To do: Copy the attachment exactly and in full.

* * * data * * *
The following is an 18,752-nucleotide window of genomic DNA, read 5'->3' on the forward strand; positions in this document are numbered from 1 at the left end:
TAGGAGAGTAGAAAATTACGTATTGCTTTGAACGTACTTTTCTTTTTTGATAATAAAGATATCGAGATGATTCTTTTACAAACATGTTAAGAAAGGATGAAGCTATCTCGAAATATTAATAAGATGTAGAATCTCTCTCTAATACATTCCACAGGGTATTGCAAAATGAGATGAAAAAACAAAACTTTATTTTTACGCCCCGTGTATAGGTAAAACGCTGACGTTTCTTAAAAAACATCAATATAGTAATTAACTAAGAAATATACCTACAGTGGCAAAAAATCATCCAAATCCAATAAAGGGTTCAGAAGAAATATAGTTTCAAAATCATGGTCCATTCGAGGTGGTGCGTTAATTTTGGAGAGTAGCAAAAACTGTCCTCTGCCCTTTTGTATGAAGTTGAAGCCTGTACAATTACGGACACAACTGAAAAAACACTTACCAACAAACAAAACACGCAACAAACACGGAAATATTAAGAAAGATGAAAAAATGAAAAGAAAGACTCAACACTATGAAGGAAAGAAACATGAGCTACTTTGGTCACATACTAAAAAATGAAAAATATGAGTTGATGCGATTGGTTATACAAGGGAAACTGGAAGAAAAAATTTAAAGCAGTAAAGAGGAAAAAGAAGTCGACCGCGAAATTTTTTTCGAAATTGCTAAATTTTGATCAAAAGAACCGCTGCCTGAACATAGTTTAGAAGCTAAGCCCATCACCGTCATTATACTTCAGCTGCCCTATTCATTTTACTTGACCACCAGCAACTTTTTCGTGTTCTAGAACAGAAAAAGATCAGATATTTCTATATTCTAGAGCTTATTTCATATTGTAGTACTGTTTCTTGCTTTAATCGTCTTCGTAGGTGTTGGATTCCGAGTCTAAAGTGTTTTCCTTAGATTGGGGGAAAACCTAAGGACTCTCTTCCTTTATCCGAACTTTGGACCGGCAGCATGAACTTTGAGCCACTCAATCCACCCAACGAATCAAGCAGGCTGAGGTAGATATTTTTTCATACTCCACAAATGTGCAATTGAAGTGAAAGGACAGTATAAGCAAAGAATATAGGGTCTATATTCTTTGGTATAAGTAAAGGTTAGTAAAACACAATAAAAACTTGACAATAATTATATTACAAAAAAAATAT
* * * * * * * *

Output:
The following is an 18,752-nucleotide window of genomic DNA, read 5'->3' on the forward strand; positions in this document are numbered from 1 at the left end:
TAGGAGAGTAGAAAATTACGTATTGCTTTGAACGTACTTTTCTTTTTTGATAATAAAGATATCGAGATGATTCTTTTACAAACATGTTAAGAAAGGATGAAGCTATCTCGAAATATTAATAAGATGTAGAATCTCTCTCTAATACATTCCACAGGGTATTGCAAAATGAGATGAAAAAACAAAACTTTATTTTTACGCCCCGTGTATAGGTAAAACGCTGACGTTTCTTAAAAAACATCAATATAGTAATTAACTAAGAAATATACCTACAGTGGCAAAAAATCATCCAAATCCAATAAAGGGTTCAGAAGAAATATAGTTTCAAAATCATGGTCCATTCGAGGTGGTGCGTTAATTTTGGAGAGTAGCAAAAACTGTCCTCTGCCCTTTTGTATGAAGTTGAAGCCTGTACAATTACGGACACAACTGAAAAAACACTTACCAACAAACAAAACACGCAACAAACACGGAAATATTAAGAAAGATGAAAAAATGAAAAGAAAGACTCAACACTATGAAGGAAAGAAACATGAGCTACTTTGGTCACATACTAAAAAATGAAAAATATGAGTTGATGCGATTGGTTATACAAGGGAAACTGGAAGAAAAAATTTAAAGCAGTAAAGAGGAAAAAGAAGTCGACCGCGAAATTTTTTTCGAAATTGCTAAATTTTGATCAAAAGAACCGCTGCCTGAACATAGTTTAGAAGCTAAGCCCATCACCGTCATTATACTTCAGCTGCCCTATTCATTTTACTTGACCACCAGCAACTTTTTCGTGTTCTAGAACAGAAAAAGATCAGATATTTCTATATTCTAGAGCTTATTTCATATTGTAGTACTGTTTCTTGCTTTAATCGTCTTCGTAGGTGTTGGATTCCGAGTCTAAAGTGTTTTCCTTAGATTGGGGGAAAACCTAAGGACTCTCTTCCTTTATCCGAACTTTGGACCGGCAGCATGAACTTTGAGCCACTCAATCCACCCAACGAATCAAGCAGGCTGAGGTAGATATTTTTTCATACTCCACAAATGTGCAATTGAAGTGAAAGGACAGTATAAGCAAAGAATATAGGGTCTATATTCTTTGGTATAAGTAAAGGTTAGTAAAACACAATAAAAACTTGACAATAATTATATTACAAAAAAAATAT